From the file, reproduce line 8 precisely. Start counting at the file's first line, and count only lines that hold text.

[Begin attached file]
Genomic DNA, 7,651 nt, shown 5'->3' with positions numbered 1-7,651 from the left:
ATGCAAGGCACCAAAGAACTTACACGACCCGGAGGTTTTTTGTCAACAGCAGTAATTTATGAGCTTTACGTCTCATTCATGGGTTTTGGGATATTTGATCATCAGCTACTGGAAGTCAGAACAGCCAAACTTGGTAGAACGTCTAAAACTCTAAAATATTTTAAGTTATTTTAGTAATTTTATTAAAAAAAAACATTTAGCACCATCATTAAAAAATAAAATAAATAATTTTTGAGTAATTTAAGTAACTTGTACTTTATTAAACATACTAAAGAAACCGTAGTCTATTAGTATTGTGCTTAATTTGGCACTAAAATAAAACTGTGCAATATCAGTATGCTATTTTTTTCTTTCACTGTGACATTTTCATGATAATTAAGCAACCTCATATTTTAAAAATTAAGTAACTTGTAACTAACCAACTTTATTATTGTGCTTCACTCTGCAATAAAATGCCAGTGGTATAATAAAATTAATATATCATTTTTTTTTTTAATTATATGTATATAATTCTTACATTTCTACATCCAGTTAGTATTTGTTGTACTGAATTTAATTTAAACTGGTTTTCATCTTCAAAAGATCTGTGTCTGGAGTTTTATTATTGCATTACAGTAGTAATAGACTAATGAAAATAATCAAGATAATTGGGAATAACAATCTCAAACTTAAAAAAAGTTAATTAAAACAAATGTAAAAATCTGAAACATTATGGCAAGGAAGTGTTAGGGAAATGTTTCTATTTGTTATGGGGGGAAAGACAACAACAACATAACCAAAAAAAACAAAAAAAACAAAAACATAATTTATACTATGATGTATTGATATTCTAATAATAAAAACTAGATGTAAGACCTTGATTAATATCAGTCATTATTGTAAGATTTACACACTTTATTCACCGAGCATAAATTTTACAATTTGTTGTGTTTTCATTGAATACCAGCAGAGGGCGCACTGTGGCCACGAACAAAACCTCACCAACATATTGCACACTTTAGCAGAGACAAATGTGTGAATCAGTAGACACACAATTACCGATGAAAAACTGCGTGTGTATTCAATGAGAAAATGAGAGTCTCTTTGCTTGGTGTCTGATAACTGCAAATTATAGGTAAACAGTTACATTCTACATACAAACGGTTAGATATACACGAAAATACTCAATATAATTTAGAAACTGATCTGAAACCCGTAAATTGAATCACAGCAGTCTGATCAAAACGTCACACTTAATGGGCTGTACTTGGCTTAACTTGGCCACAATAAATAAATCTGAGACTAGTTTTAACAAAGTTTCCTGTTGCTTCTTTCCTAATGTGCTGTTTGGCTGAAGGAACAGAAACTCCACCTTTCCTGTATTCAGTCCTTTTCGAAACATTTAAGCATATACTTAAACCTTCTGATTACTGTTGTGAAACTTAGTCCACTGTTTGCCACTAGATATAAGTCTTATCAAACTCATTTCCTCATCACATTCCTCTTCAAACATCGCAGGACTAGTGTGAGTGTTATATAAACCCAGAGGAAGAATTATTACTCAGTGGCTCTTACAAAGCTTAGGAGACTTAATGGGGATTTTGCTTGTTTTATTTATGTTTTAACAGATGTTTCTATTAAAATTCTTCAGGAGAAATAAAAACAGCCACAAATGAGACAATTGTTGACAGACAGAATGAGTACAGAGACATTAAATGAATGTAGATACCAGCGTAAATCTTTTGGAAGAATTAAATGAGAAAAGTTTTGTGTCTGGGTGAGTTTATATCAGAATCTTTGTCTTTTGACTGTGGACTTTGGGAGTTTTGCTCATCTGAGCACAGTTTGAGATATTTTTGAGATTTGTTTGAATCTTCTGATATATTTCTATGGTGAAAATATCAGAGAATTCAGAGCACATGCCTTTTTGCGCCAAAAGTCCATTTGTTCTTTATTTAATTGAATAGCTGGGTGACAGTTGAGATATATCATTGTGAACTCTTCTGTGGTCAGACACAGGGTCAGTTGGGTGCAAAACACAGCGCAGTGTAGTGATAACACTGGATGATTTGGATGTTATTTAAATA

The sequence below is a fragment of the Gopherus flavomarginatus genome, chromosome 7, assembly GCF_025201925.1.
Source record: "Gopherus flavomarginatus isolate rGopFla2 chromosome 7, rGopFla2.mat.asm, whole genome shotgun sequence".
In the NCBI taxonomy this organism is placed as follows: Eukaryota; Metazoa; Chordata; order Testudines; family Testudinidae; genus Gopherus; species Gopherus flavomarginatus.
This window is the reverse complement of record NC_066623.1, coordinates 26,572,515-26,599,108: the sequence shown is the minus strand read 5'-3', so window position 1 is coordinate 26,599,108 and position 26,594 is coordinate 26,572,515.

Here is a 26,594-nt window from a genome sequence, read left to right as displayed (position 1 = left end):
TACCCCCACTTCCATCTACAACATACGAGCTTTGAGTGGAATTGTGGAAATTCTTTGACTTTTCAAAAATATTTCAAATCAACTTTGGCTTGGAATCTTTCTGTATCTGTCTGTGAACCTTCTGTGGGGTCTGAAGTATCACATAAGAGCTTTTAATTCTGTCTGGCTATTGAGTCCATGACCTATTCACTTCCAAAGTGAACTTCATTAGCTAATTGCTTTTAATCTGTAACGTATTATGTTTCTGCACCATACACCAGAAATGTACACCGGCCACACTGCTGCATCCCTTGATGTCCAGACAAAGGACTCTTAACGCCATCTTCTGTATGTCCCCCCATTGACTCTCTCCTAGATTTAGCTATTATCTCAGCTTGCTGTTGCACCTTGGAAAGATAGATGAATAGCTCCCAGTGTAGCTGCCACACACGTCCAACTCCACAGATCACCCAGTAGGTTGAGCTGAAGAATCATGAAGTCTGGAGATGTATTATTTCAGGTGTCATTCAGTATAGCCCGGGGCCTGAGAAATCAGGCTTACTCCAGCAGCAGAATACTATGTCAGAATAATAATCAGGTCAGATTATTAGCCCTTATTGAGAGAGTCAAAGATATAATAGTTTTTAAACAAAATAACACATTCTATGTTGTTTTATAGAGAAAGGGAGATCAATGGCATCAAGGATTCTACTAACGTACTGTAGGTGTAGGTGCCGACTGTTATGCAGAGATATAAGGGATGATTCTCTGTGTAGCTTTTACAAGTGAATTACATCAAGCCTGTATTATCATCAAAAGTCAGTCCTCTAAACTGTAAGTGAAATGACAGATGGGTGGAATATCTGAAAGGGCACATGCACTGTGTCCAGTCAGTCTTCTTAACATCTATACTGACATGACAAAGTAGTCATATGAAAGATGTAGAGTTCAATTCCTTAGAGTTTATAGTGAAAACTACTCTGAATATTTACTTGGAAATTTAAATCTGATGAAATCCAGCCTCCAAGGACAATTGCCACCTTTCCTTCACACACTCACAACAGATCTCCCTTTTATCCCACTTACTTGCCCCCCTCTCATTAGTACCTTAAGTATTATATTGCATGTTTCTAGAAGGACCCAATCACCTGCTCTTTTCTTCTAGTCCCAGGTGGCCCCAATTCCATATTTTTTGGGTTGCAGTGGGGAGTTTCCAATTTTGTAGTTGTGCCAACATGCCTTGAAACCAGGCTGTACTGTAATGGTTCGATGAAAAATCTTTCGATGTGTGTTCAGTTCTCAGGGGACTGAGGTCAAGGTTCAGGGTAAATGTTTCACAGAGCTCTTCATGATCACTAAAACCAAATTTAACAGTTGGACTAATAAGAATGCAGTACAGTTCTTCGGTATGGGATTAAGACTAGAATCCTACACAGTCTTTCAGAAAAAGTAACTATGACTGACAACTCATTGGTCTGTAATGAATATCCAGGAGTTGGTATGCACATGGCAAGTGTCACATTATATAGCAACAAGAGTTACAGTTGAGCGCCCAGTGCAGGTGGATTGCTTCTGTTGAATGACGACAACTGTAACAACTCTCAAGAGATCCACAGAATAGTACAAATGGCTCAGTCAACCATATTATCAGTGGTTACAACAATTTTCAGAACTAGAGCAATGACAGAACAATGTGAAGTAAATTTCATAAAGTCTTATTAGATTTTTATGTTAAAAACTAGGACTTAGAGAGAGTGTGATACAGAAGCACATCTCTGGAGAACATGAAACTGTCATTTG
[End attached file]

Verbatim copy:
TACCCCCACTTCCATCTACAACATACGAGCTTTGAGTGGAATTGTGGAAATTCTTTGACTTTTCAAAAATATTTCAAATCAACTTTGGCTTGGAATCTTTCTGTATCTGTCTGTGAACCTTCTGTGGGGTCTGAAGTATCACATAAGAGCTTTTAATTCTGTCTGGCTATTGAGTCCATGACCTATTCACTTCCAAAGTGAACTTCATTAGCTAATTGCTTTTAATCTGTAACGTATTATGTTTCTGCACCATACACCAGAAATGTACACCGGCCACACTGCTGCATCCCTTGATGTCCAGACAAAGGACTCTTAACGCCATCTTCTGTATGTCCCCCCATTGACTCTCTCCTAGATTTAGCTATTATCTCAGCTTGCTGTTGCACCTTGGAAAGATAGATGAATAGCTCCCAGTGTAGCTGCCACACACGTCCAACTCCACAGATCACCCAGTAGGTTGAGCTGAAGAATCATGAAGTCTGGAGATGTATTATTTCAGGTGTCATTCAGTATAGCCCGGGGCCTGAGAAATCAGGCTTACTCCAGCAGCAGAATACTATGTCAGAATAATAATCAGGTCAGATTATTAGCCCTTATTGAGAGAGTCAAAGATATAATAGTTTTTAAACAAAATAACACATTCTATGTTGTTTTATAGAGAAAGGGAGATCAATGGCATCAAGGATTCTACTAACGTACTGTAGGTGTAGGTGCCGACTGTTATGCAGAGATATAAGGGATGATTCTCTGTGTAGCTTTTACAAGTGAATTACATCAAGCCTGTATTATCATCAAAAGTCAGTCCTCTAAACTGTAAGTGAAATGACAGATGGGTGGAATATCTGAAAGGGCACATGCACTGTGTCCAGTCAGTCTTCTTAACATCTATACTGACATGACAAAGTAGTCATATGAAAGATGTAGAGTTCAATTCCTTAGAGTTTATAGTGAAAACTACTCTGAATATTTACTTGGAAATTTAAATCTGATGAAATCCAGCCTCCAAGGACAATTGCCACCTTTCCTTCACACACTCACAACAGATCTCCCTTTTATCCCACTTACTTGCCCCCCTCTCATTAGTACCTTAAGTATTATATTGCATGTTTCTAGAAGGACCCAATCACCTGCTCTTTTCTTCTAGTCCCAGGTGGCCCCAATTCCATATTTTTTGGGTTGCAGTGGGGAGTTTCCAATTTTGTAGTTGTGCCAACATGCCTTGAAACCAGGCTGTACTGTAATGGTTCGATGAAAAATCTTTCGATGTGTGTTCAGTTCTCAGGGGACTGAGGTCAAGGTTCAGGGTAAATGTTTCACAGAGCTCTTCATGATCACTAAAACCAAATTTAACAGTTGGACTAATAAGAATGCAGTACAGTTCTTCGGTATGGGATTAAGACTAGAATCCTACACAGTCTTTCAGAAAAAGTAACTATGACTGACAACTCATTGGTCTGTAATGAATATCCAGGAGTTGGTATGCACATGGCAAGTGTCACATTATATAGCAACAAGAGTTACAGTTGAGCGCCCAGTGCAGGTGGATTGCTTCTGTTGAATGACGACAACTGTAACAACTCTCAAGAGATCCACAGAATAGTACAAATGGCTCAGTCAACCATATTATCAGTGGTTACAACAATTTTCAGAACTAGAGCAATGACAGAACAATGTGAAGTAAATTTCATAAAGTCTTATTAGATTTTTATGTTAAAAACTAGGACTTAGAGAGAGTGTGATACAGAAGCACATCTCTGGAGAACATGAAACTGTCATTTG